Brussels: Shops across Europe began phasing out traditional energy-guzzling light bulbs on Tuesday, despite health and cost concerns, with the old-style frosted and 100-watt bulbs the first to go.
While vendors will be allowed to sell off their remaining stocks, as of Tuesday there will be no new orders of non-transparent frosted bulbs—deemed particularly inefficient—or the standard clear 100-watt bulbs.
Tuesday’s move is part of a three-year scheme to rid the whole of the European Union of the traditional incandescent bulbs first put on the market by Thomas Edison in 1879.
The less powerful clear bulbs will be progressively banned until all traditional lights disappear from shops in 2012.
Some consumers have been stockpiling the old-style versions, aware that the more energy-efficient long-life fluorescent or halogen lamps cost more to buy. Others are concerned about possible health consequences.
While the European Consumers’ Association the BEUC has welcomed the phasing out of incandescent light bulbs, it has expressed concern about the high mercury content of their replacements.
The EU plan also “falls short of the needs of some consumers who need to use the old-style light bulbs for health-related reasons such as light sensitivity,” the BEUC added.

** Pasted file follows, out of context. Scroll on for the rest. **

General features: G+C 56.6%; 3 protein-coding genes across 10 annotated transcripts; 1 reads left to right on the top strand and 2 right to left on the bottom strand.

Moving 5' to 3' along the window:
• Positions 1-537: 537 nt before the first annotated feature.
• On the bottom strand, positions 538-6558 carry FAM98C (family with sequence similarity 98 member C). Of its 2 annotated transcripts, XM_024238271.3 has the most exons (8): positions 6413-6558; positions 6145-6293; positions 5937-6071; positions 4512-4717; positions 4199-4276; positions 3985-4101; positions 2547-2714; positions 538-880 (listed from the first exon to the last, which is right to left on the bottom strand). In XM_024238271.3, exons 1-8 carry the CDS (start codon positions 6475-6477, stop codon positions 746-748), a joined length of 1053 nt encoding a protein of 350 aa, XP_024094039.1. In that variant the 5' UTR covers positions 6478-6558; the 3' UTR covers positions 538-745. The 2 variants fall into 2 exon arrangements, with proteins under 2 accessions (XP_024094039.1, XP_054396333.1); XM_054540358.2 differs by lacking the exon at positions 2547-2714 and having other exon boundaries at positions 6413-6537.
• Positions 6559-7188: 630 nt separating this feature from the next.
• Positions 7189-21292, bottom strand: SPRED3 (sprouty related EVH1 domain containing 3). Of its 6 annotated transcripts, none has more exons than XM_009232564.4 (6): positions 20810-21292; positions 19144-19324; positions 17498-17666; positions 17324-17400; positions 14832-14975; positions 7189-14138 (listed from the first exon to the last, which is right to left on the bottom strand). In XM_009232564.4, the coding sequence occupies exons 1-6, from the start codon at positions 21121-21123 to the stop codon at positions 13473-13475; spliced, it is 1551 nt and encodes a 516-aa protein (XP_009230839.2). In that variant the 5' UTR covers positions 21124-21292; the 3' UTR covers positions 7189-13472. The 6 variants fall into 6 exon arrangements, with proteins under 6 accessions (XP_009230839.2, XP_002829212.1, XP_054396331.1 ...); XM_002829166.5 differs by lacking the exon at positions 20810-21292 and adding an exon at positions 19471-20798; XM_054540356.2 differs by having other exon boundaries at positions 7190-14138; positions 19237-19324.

The Commission argues that the new bulbs will cut mercury emissions from power stations and has published guidelines for dealing with mercury spills from broken bulbs: avoid skin contact and do not use a vacuum cleaner to clear up.
Such assurances did nothing to lift the opposition of the likes of Geoffrey Bloom, European member of parliament for the EU-sceptic UK Independence Party (UKIP).
“Time and time again we watch with despair as the EU churns out legislation with unintended consequences—and here we go again,” he bemoaned.
“We are being bullied into this in the name of climate change but what about the mercury contained in the new energy saving bulbs. I have no doubt that the issue of their disposal has not been given proper consideration,” he added.
The phase out of the old light bulbs is all part of the EU’s bigger plan to cut greenhouse gas emissions 20% by 2020.
The new bulbs, such as compact fluorescent lights (CFL) can save up to 80% of the energy used by the worst old-style lights in homes. They are also described as lasting several times longer than the bulbs they will replace.
So even though the new bulbs cost more, the European Commission stresses that consumers will save money: between €25 to 50 a year, depending on the size of the household, the EU executive claims.
The European Commission has not ruled out the possibility of the old 100-watt bulbs becoming something of a collector’s item and changing hands at inflated prices.